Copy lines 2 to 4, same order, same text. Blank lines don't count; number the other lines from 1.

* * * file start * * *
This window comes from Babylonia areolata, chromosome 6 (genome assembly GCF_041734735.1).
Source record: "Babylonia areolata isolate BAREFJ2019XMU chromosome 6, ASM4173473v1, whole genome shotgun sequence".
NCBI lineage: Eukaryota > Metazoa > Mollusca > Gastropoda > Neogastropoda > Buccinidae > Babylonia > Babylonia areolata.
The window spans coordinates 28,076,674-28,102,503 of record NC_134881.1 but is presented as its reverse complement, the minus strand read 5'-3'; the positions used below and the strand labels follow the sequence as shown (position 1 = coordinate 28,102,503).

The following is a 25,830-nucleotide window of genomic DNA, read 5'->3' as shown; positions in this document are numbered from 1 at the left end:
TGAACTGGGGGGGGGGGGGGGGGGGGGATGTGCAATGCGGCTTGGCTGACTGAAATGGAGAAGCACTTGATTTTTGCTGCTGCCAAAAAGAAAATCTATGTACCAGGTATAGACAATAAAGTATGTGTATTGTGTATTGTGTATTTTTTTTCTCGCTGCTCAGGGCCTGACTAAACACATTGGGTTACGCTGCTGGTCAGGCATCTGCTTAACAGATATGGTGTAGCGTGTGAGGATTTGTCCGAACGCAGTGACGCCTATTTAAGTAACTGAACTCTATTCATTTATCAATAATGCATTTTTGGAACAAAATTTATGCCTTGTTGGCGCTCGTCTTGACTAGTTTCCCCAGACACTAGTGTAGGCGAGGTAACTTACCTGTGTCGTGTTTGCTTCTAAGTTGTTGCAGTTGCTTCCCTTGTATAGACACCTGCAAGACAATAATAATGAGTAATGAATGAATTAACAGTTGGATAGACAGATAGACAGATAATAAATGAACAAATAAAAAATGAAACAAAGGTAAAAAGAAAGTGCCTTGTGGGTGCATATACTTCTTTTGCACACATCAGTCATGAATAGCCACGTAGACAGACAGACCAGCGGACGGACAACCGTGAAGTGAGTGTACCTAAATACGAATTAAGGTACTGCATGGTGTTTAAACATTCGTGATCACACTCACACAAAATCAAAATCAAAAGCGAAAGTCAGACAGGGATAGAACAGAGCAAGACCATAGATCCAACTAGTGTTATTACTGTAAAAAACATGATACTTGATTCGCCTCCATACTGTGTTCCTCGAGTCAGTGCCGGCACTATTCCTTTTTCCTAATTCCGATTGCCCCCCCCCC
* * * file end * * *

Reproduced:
Source record: "Babylonia areolata isolate BAREFJ2019XMU chromosome 6, ASM4173473v1, whole genome shotgun sequence".
NCBI lineage: Eukaryota > Metazoa > Mollusca > Gastropoda > Neogastropoda > Buccinidae > Babylonia > Babylonia areolata.
The window spans coordinates 28,076,674-28,102,503 of record NC_134881.1 but is presented as its reverse complement, the minus strand read 5'-3'; the positions used below and the strand labels follow the sequence as shown (position 1 = coordinate 28,102,503).